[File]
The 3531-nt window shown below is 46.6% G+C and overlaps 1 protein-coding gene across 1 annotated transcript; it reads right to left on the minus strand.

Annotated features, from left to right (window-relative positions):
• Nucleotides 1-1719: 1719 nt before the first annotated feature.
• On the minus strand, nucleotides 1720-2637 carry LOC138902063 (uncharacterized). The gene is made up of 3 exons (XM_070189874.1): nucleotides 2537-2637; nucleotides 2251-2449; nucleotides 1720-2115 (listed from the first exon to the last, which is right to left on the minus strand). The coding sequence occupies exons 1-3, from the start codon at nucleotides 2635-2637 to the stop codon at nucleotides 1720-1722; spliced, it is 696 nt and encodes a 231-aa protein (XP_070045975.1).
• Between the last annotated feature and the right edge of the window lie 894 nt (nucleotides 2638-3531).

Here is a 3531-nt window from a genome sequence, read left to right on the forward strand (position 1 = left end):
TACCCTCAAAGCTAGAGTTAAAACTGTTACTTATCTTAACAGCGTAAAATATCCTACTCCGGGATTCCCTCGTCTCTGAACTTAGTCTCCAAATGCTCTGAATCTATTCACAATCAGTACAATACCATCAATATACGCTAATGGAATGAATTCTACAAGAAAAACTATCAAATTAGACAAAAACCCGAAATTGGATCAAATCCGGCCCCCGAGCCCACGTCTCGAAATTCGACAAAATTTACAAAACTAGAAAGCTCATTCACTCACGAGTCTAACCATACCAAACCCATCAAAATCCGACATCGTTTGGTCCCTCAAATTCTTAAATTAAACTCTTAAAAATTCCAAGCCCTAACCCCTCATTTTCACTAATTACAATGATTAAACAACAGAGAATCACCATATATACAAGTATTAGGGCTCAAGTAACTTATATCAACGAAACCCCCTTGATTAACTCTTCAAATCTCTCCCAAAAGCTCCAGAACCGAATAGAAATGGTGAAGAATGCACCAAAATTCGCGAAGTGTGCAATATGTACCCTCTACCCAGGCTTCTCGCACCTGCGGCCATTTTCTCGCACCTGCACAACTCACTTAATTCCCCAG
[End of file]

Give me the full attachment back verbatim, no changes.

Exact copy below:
The 3531-nt window shown below is 46.6% G+C and overlaps 1 protein-coding gene across 1 annotated transcript; it reads right to left on the minus strand.

Annotated features, from left to right (window-relative positions):
• Nucleotides 1-1719: 1719 nt before the first annotated feature.
• On the minus strand, nucleotides 1720-2637 carry LOC138902063 (uncharacterized). The gene is made up of 3 exons (XM_070189874.1): nucleotides 2537-2637; nucleotides 2251-2449; nucleotides 1720-2115 (listed from the first exon to the last, which is right to left on the minus strand). The coding sequence occupies exons 1-3, from the start codon at nucleotides 2635-2637 to the stop codon at nucleotides 1720-1722; spliced, it is 696 nt and encodes a 231-aa protein (XP_070045975.1).
• Between the last annotated feature and the right edge of the window lie 894 nt (nucleotides 2638-3531).

Here is a 3531-nt window from a genome sequence, read left to right on the forward strand (position 1 = left end):
TACCCTCAAAGCTAGAGTTAAAACTGTTACTTATCTTAACAGCGTAAAATATCCTACTCCGGGATTCCCTCGTCTCTGAACTTAGTCTCCAAATGCTCTGAATCTATTCACAATCAGTACAATACCATCAATATACGCTAATGGAATGAATTCTACAAGAAAAACTATCAAATTAGACAAAAACCCGAAATTGGATCAAATCCGGCCCCCGAGCCCACGTCTCGAAATTCGACAAAATTTACAAAACTAGAAAGCTCATTCACTCACGAGTCTAACCATACCAAACCCATCAAAATCCGACATCGTTTGGTCCCTCAAATTCTTAAATTAAACTCTTAAAAATTCCAAGCCCTAACCCCTCATTTTCACTAATTACAATGATTAAACAACAGAGAATCACCATATATACAAGTATTAGGGCTCAAGTAACTTATATCAACGAAACCCCCTTGATTAACTCTTCAAATCTCTCCCAAAAGCTCCAGAACCGAATAGAAATGGTGAAGAATGCACCAAAATTCGCGAAGTGTGCAATATGTACCCTCTACCCAGGCTTCTCGCACCTGCGGCCATTTTCTCGCACCTGCACAACTCACTTAATTCCCCAG